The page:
Keeping the Writing Faith: How to STOP Writing

Jennifer Haupt discusses why it's sometimes beneficial to stop writing—that is, to step back from your work-in-progress in order to maintain your motivation and find a more productive path forward.
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The following article is the third in a five-part series of articles by Jennifer Haupt. In this installment, she discusses why it's sometimes beneficial to stop writing—that is, to step back from your work-in-progress in order to maintain your motivation and find a more productive path forward.

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We all know that crossing the finish line of a manuscript requires marathon of writing, page after page, every day. Sometimes, though, the best thing you can do for your WIP is to put it aside for a few days, weeks, or even years. I learned this the hard way during the 11 years I worked on my debut novel, In the Shadow of 10,000 Hills.

There were stretches when I dreaded waking up to my characters and their stalled stories. I sat at my desk, stared at my computer, and tortured myself with self-doubt and resistance. I wrote entire chapters, knowing that the overall structure of the novel wasn’t holding together. None of this was good for my soul or my book. Here are six strategies for how and when to stop writing that may save you time and misery.

Give yourself permission to take a break.

The biggest lesson I learned is that creativity simply can’t be forced. It seemed that the harder I tried, the more I grew to despise my WIP. There was a point when I was so discouraged and zapped of energy that I put my manuscript in a drawer for two years. Since then, I’ve made a habit of taking short breaks—before I totally burn out.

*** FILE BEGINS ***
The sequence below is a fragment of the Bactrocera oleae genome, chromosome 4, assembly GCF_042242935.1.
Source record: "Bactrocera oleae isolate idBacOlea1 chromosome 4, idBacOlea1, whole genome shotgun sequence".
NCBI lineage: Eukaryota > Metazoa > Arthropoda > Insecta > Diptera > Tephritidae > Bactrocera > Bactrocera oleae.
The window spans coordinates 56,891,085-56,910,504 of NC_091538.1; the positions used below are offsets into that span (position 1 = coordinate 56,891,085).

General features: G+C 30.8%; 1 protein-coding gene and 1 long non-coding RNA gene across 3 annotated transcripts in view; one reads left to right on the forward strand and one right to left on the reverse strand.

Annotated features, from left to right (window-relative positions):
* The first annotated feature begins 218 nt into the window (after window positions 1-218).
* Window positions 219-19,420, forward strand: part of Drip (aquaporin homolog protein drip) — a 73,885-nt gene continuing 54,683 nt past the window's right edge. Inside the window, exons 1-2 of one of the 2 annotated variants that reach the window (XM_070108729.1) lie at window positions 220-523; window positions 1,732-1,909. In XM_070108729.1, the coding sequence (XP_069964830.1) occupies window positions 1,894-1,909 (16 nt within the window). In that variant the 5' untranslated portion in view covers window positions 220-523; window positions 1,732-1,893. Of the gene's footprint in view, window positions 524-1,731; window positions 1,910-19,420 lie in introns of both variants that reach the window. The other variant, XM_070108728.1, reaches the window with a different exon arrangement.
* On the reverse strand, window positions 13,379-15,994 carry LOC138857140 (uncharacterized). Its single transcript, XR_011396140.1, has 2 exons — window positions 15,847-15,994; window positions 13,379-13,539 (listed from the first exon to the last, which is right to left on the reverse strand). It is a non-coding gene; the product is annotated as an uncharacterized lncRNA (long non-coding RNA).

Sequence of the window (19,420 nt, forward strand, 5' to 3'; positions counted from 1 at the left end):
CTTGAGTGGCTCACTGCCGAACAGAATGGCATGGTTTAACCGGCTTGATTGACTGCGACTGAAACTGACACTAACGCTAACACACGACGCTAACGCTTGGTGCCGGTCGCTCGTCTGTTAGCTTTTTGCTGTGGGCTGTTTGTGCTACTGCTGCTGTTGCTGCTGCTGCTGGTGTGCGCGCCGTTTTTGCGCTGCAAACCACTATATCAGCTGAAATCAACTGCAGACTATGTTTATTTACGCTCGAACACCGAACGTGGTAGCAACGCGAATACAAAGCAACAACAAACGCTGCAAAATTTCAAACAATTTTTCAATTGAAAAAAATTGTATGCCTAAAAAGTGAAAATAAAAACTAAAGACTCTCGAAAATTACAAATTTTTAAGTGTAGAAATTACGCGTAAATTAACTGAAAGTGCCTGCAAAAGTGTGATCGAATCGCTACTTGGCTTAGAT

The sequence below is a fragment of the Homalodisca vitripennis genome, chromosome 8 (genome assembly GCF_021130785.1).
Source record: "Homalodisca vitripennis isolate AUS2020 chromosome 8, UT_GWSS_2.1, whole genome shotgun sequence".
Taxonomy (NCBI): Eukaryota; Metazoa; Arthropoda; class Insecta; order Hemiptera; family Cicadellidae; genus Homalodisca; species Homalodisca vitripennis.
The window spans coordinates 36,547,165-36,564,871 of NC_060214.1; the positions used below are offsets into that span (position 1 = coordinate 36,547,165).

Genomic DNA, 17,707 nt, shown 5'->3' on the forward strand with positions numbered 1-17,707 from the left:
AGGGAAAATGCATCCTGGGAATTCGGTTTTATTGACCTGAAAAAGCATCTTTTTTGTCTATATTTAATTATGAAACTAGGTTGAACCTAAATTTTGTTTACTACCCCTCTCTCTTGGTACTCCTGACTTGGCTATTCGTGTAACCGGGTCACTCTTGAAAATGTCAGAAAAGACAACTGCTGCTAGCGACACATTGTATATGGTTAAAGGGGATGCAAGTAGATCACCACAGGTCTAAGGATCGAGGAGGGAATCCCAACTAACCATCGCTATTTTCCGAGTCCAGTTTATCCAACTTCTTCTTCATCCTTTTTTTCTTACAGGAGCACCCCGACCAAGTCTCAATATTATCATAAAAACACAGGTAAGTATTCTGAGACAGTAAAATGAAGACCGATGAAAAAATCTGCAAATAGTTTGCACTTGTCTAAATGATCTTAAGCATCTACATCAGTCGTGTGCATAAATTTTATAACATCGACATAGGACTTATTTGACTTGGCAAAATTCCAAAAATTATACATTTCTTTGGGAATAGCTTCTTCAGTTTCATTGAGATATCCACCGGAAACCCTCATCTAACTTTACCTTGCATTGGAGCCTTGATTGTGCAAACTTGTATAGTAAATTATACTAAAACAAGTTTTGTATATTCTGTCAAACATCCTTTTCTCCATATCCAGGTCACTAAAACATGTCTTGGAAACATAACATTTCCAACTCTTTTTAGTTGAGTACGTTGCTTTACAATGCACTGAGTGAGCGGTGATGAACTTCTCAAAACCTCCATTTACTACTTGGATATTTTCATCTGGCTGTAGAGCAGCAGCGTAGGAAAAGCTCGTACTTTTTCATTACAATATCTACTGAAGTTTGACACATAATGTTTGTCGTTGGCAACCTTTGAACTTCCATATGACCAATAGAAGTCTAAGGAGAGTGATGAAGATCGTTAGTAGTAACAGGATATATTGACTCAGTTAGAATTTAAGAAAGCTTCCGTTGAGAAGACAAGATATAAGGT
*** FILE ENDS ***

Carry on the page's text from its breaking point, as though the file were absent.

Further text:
Put aside your WIP with love.

I’m a firm believer that intent does matter. When faced with a sticky plot twist, I may print out 50 pages, wrap them in yellow tissue paper, and then place them in a drawer for a few days. This act of compassion for myself and my art feels a lot better than beating myself up for being stuck.

Keeping the Writing Faith: Daily Writing Habits of Four Successful Authors

Replenish your creative energy.

In retrospect, my single-minded devotion to my novel for six years probably led to the need to completely put it aside for two years. I developed a penchant for psychedelic coloring books, treating myself to colored pencils and magic markers, learning to draw outside the lines. I cultivated a shade garden in a spot where I had always assumed nothing would grow. I changed up my exercise routine to include more time in nature and less time at the gym. All of these activities provided nourishment for the novel resting in a drawer.

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Keep writing—and learning.

There comes a time when it’s futile to carve up a manuscript for the fourth or sixth time. One of the most productive things I did during the two-year hiatus from my WIP was writing a draft of an entirely new novel. I invested in workshops and hired a consulting editor when I could afford to. I read and underlined passages I wished I had written in other novels, and then collected them in a notebook as examples I could mimic with my own words. I traded pages with a few trusted friends. In short: I upped my skills and then I was ready to tackle my first novel again. The best part: Now that In the Shadow of 10,000 Hills has been published, I have a second novel in the works!

Put a clock on your time-out.

When I set aside my WIP the first few times, I worried that I would abandon it for good. It’s helpful for me to set a begin-again date even if it seems arbitrary, simply for peace of mind.

The truth is, your gut will tell you when to take a time-out from your WIP, and when to pick it up again. It’s all about making a commitment—and keeping the writing faith.

Online Course: Creativity & Expression

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